Loading ...
Sorry, an error occurred while loading the content.

Spotlight on: 'George H. White' (U.S. Congressman)

Expand Messages
  • multiracialbookclub
    Congressman George H. White [Congressman George White] As 1900 was drawing to a close, Republicans in the US were in a celebratory mood. They had retained the
    Message 1 of 1 , Feb 4, 2007
    • 0 Attachment
      Congressman George H. White

      Congressman George White

      As 1900 was drawing to a close, Republicans
      in the US were in a celebratory mood.

      They had retained the White House by a wide
      margin and their plan for building up America
      as an industrial powerhouse at home and
      an expanding power abroad seemed
      to win the approval of the citizenry.

      But one member of the G.O.P. was not celebrating.

      Congressman George White, the sole remaining
      African-American in Congress, had earlier in
      the year come to the conclusion that as a
      result of racist voting regulations he
      stood no chance of being reelected.

      In 1900, it appeared to many
      African-Americans that the march toward
      equality had stalled, or even retreated.

      African-Americans could count
      among their number many doctors, teachers,
      ministers, and writers, most were mired
       in a world hostile to their ambitions.

      A concerted attempt to deprive them of the
      right to vote was underway in Southern states.

      Through poll taxes, literacy tests, and
      out-and-out intimidation
      were kept out of the voting booths.

      In instances where they asserted their legal rights,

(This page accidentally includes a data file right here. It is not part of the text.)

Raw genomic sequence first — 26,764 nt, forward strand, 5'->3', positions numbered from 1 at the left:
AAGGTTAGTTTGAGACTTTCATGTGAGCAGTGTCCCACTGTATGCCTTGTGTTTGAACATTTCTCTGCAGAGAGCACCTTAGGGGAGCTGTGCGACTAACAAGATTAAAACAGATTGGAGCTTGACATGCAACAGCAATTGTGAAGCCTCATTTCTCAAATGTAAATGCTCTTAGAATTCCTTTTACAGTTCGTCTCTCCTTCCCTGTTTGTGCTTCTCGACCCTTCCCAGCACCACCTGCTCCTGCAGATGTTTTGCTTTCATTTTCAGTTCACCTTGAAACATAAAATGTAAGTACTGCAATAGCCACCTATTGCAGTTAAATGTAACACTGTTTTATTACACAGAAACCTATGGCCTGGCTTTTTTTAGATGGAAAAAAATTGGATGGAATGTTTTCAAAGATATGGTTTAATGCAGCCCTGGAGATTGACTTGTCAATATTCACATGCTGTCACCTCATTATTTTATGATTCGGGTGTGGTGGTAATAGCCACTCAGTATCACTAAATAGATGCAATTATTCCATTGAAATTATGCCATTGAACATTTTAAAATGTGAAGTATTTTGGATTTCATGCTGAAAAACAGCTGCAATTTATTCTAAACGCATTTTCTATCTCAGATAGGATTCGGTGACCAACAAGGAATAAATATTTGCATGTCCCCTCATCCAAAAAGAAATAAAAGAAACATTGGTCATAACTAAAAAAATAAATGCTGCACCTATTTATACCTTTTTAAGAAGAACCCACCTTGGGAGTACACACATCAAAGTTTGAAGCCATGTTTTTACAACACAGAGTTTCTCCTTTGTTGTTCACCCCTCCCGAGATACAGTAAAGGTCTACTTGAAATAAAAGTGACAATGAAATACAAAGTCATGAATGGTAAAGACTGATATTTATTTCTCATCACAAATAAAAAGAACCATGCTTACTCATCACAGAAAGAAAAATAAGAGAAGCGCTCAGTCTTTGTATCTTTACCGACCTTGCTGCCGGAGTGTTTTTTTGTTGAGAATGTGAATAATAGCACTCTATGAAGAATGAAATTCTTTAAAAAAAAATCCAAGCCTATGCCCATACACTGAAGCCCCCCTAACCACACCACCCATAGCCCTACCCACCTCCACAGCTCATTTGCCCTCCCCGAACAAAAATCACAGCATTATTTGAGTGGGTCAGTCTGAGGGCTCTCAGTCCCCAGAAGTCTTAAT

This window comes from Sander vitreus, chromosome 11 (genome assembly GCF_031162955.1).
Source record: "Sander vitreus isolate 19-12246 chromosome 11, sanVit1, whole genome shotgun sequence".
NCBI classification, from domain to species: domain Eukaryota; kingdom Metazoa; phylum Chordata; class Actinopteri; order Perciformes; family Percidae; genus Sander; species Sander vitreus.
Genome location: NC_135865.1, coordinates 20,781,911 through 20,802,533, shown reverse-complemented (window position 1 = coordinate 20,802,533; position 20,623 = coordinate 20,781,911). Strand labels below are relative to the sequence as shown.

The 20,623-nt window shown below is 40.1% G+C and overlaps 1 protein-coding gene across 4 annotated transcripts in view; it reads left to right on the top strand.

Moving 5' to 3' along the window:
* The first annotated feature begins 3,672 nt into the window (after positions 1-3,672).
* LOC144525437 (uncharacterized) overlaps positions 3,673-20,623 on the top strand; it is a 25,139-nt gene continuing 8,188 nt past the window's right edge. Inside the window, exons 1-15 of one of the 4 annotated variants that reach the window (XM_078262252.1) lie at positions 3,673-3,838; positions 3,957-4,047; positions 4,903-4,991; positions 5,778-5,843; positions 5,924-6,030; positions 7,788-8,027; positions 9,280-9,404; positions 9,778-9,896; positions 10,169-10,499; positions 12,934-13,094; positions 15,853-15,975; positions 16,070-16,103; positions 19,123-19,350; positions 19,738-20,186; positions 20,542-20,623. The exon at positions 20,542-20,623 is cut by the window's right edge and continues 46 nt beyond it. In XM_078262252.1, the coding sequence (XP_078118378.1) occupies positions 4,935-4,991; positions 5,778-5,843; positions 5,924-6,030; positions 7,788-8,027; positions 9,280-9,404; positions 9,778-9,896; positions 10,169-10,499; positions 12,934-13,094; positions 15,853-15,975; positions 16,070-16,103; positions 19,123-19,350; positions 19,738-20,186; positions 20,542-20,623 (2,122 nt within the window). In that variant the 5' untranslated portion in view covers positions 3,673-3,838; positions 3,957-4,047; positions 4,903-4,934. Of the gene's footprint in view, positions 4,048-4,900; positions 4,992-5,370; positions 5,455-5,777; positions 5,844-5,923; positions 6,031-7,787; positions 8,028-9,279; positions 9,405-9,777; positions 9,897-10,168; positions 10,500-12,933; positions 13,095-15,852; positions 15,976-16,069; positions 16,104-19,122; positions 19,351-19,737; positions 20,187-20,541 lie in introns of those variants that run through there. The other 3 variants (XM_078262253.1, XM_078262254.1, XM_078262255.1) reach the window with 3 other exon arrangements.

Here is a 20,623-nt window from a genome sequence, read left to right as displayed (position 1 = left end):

African-Americans were subjected to a particularly
      brutal form of terrorism: the lynching.

      Over 2,500 incidences of Southern lynchings
      were reported in the years leading up
      to 1900, 107 in 1899 alone.

      To stem the tide of terror, George White introduced
      a bill to Congress making lynching a federal crime.

      White appealed to his fellow
      Congressmen's sense of justice saying,
      "To cheapen "negro" life is to cheapen all life.
      The first murder paves the way for the
      second until crime ceases to be abhorrent."

      White's bill was defeated soundly by a majority in
      Congress that still regarded the life of a black
      man to have less worth than that of a white man.

      In announcing his retirement from
      Congress, a defiant White declared
      to the House of Representatives ---  
      "This Mr. Chairman, is perhaps the negroes'
      temporary farewell to the American Congress.
      But let me say, phoenix-like, he will
      rise up someday and come again.
      These parting words are on behalf of an outraged,
      heartbroken, bruised and bleeding people,
      but God-fearing people, faithful, industrious,
      loyal people-rising people, full of potential..."

      Not for 28 years would another person
      of the
      African-American Ethnic group be
      elected to the United States Congress.

    Your message has been successfully submitted and would be delivered to recipients shortly.